“I firmly believe that AEA’s services are a huge part of why our daughter is exceeding all initial expectations by her physicians,” expressed Amy. “All of them deserve a huge pat on the back for the services that they provide. They are very caring, kind individuals who make a difference in kids’ lives on a daily basis.”
Amy and Jason were introduced to the services of Northwest AEA when Brooke was born last October with lissencephaly with microcephaly, absent corpus callosum, and some adrenal issues. Through their stay at the NICU in Children’s Hospital in Omaha, they were given information and a referral for Early ACCESS, which is a partnership between families with young children—birth to age three—and providers from the Departments of Education, Public Health, Human Services and the Child Health Specialty Clinics to help families assist their infant or toddler to grow and develop.
Sue Moran, early childhood special education teacher/consultant, was appointed as the case coordinator from Northwest AEA. In addition to Sue, Northwest AEA Occupational Therapist Beth Tisher has assisted with fine motor skills and feeding issues; and Karen Mohring, physical therapist, has also worked with Brooke to help her with gross motor skills.
Amy said that from day one, the AEA team made home visits to figure out what was needed for Brooke’s special needs. Amy and Jason were especially impressed by, and thankful for, the encouragement and listening by the Early ACCESS team so that, together, they could focus on achieving Brooke’s milestones.
“We are fortunate to have these very caring individuals help us to get Brooke to her full potential,” Amy said. “Sue got involved in our case very early on and helped me tremendously by working through things with me at a very difficult time for my family.”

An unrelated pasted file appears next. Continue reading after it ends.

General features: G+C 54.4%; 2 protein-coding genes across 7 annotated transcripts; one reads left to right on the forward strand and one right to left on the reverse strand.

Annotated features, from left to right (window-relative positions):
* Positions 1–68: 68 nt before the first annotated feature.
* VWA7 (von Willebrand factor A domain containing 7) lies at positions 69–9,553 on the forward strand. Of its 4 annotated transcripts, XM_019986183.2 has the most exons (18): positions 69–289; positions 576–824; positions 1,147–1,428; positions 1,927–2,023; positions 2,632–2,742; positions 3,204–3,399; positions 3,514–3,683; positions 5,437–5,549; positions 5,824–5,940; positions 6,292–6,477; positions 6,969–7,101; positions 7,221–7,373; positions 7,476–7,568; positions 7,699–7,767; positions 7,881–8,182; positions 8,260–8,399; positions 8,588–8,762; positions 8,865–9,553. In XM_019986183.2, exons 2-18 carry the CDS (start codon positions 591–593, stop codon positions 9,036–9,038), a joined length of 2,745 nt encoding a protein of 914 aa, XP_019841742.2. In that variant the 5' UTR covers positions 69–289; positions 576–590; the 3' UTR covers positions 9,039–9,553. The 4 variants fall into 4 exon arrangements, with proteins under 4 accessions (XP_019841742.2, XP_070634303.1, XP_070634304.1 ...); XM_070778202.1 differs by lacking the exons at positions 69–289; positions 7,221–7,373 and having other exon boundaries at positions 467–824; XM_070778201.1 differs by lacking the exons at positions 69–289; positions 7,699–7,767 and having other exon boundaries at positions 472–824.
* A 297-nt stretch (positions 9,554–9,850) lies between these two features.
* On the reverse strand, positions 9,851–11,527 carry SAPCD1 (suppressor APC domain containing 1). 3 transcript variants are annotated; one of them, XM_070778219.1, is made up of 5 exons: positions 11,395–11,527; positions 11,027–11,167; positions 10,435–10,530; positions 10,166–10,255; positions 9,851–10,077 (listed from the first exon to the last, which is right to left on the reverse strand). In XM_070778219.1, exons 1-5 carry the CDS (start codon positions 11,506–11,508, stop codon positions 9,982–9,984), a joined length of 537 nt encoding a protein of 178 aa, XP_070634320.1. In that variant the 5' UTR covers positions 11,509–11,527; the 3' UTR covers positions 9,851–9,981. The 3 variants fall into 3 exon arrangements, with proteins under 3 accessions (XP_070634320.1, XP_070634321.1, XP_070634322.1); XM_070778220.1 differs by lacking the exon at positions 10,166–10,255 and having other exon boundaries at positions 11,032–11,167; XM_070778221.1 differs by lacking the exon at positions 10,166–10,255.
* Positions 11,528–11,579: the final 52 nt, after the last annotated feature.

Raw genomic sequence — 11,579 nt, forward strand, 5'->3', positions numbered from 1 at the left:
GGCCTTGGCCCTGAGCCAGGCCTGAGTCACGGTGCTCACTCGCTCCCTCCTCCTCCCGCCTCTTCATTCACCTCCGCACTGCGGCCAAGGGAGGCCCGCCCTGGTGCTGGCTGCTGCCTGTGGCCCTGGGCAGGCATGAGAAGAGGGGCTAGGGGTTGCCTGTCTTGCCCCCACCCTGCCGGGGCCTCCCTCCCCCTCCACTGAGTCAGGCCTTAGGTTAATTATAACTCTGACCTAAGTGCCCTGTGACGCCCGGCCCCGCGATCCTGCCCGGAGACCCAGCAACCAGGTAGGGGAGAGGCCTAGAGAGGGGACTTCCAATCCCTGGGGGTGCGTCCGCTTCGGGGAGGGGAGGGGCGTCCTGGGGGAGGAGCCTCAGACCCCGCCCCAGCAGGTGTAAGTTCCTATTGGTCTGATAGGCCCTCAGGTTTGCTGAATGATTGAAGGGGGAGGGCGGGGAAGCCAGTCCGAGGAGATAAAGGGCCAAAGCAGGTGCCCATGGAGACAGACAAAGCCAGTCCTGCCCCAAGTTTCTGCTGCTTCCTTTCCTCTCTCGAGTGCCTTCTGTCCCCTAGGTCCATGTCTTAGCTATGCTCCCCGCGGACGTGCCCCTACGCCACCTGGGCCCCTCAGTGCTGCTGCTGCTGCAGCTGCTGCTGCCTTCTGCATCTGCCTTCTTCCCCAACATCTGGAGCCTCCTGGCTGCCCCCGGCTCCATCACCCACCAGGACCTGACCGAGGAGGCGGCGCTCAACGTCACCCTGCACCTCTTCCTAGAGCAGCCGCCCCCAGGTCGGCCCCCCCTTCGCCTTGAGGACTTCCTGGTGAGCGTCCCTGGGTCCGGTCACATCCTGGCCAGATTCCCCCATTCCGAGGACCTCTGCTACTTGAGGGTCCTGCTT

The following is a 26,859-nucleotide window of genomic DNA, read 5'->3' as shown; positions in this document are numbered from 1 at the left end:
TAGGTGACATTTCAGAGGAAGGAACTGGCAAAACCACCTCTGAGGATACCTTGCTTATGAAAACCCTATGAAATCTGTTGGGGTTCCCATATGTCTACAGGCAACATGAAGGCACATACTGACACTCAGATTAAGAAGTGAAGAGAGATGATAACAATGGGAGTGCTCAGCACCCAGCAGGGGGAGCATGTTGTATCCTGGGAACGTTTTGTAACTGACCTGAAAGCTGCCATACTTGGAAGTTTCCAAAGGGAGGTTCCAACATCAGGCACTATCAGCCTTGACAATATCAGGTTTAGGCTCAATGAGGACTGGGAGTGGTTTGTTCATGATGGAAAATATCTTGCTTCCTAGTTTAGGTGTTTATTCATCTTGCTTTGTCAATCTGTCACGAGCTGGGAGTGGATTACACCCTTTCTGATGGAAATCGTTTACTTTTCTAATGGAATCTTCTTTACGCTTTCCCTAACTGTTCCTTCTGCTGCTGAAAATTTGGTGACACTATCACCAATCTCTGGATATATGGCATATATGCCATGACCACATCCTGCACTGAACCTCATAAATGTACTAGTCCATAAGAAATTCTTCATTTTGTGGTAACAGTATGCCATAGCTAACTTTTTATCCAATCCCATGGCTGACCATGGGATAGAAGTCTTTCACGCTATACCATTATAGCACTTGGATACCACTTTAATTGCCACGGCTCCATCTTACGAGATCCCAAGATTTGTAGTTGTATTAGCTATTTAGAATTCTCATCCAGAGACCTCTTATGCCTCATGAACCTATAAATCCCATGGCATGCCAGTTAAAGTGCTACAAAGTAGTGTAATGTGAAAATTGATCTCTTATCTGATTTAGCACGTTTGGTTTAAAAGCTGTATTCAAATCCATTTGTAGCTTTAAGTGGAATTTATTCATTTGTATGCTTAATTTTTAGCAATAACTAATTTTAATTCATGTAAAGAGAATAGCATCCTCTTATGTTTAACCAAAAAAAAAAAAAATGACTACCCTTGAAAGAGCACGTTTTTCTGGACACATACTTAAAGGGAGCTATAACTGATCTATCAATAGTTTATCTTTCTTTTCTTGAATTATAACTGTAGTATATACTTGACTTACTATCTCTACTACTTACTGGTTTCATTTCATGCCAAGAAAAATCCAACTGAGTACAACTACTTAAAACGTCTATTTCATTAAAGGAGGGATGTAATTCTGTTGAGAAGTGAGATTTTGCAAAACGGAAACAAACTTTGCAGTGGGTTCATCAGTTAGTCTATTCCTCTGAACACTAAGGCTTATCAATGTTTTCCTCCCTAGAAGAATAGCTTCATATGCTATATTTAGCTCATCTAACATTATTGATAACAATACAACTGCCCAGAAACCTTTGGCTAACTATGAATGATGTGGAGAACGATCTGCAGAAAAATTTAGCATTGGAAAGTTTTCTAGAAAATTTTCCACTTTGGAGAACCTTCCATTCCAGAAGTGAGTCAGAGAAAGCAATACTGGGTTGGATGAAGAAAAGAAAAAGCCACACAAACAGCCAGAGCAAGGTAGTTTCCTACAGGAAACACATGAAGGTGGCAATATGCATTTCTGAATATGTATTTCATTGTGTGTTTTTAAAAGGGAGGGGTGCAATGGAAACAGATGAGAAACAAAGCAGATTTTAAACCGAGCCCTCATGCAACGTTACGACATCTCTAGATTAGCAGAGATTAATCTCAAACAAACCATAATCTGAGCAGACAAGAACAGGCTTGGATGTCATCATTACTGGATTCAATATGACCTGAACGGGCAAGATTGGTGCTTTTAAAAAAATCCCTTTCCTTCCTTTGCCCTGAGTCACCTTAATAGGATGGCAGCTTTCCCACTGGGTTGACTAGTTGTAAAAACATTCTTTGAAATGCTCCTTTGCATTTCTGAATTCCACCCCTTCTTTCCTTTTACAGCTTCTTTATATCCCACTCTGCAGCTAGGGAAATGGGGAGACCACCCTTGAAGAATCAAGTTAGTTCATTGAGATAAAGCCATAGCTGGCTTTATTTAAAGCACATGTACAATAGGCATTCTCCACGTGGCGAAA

Sue says her initial goal was to develop a relationship with Amy and Jason (as it always is when first working with a family) so they felt comfortable with her and others working with their child.
“She (Brooke) was so little when we started, and we did not know the extent of her disabilities. Our focus was to ensure that she was given as much tummy time to strengthen her body so that muscles and strength would develop,” explained Sue. “We also worked on tracking objects and watched overall for any signs of seizures or aspiration when taking the bottle.”
Fortunately, neither of these health risks has surfaced for Brooke.
Right now, everyone’s focus is to get Brooke to finger-feed herself; tolerate different textures; increase her motor abilities, such as independent sitting and crawling; and express more vocal sounds.
Sue emphasized the role of supportive parents, like Amy and Jason, who make the ultimate difference in a child’s road to improvement.
“We, through Early ACCESS, are there to help parents understand areas of strengths, deficits, and how to hopefully improve overall development; but the family members are who have to follow through day-in and day-out,” she explained.
Luckily for Brooke, she has both a strong family support system and a very dedicated and caring AEA team on her side.